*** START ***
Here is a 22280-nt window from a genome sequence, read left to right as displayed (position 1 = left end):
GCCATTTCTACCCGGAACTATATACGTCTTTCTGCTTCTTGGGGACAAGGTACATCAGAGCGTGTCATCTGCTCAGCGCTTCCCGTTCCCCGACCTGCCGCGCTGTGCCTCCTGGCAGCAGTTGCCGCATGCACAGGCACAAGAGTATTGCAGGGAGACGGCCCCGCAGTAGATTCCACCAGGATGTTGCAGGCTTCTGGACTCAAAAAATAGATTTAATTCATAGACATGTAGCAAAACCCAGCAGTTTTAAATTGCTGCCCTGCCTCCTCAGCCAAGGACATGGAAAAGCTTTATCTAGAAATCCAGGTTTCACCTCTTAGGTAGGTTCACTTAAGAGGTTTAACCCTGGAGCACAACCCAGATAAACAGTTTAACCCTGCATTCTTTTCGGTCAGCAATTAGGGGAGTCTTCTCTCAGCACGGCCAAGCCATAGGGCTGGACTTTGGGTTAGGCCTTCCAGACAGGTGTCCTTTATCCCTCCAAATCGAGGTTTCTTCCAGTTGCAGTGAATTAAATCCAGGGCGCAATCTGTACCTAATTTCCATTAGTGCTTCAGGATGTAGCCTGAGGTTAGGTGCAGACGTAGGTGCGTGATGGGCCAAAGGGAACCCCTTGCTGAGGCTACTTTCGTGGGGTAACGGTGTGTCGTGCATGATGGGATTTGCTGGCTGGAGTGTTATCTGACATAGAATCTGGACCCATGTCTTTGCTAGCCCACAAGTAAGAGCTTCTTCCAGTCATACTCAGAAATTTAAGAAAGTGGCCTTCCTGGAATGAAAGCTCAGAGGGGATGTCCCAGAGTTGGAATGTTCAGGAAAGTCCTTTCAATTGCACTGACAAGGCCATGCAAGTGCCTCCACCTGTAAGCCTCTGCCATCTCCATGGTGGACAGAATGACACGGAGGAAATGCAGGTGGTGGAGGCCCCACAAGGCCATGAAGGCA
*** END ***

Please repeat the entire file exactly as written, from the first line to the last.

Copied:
Here is a 22280-nt window from a genome sequence, read left to right as displayed (position 1 = left end):
GCCATTTCTACCCGGAACTATATACGTCTTTCTGCTTCTTGGGGACAAGGTACATCAGAGCGTGTCATCTGCTCAGCGCTTCCCGTTCCCCGACCTGCCGCGCTGTGCCTCCTGGCAGCAGTTGCCGCATGCACAGGCACAAGAGTATTGCAGGGAGACGGCCCCGCAGTAGATTCCACCAGGATGTTGCAGGCTTCTGGACTCAAAAAATAGATTTAATTCATAGACATGTAGCAAAACCCAGCAGTTTTAAATTGCTGCCCTGCCTCCTCAGCCAAGGACATGGAAAAGCTTTATCTAGAAATCCAGGTTTCACCTCTTAGGTAGGTTCACTTAAGAGGTTTAACCCTGGAGCACAACCCAGATAAACAGTTTAACCCTGCATTCTTTTCGGTCAGCAATTAGGGGAGTCTTCTCTCAGCACGGCCAAGCCATAGGGCTGGACTTTGGGTTAGGCCTTCCAGACAGGTGTCCTTTATCCCTCCAAATCGAGGTTTCTTCCAGTTGCAGTGAATTAAATCCAGGGCGCAATCTGTACCTAATTTCCATTAGTGCTTCAGGATGTAGCCTGAGGTTAGGTGCAGACGTAGGTGCGTGATGGGCCAAAGGGAACCCCTTGCTGAGGCTACTTTCGTGGGGTAACGGTGTGTCGTGCATGATGGGATTTGCTGGCTGGAGTGTTATCTGACATAGAATCTGGACCCATGTCTTTGCTAGCCCACAAGTAAGAGCTTCTTCCAGTCATACTCAGAAATTTAAGAAAGTGGCCTTCCTGGAATGAAAGCTCAGAGGGGATGTCCCAGAGTTGGAATGTTCAGGAAAGTCCTTTCAATTGCACTGACAAGGCCATGCAAGTGCCTCCACCTGTAAGCCTCTGCCATCTCCATGGTGGACAGAATGACACGGAGGAAATGCAGGTGGTGGAGGCCCCACAAGGCCATGAAGGCA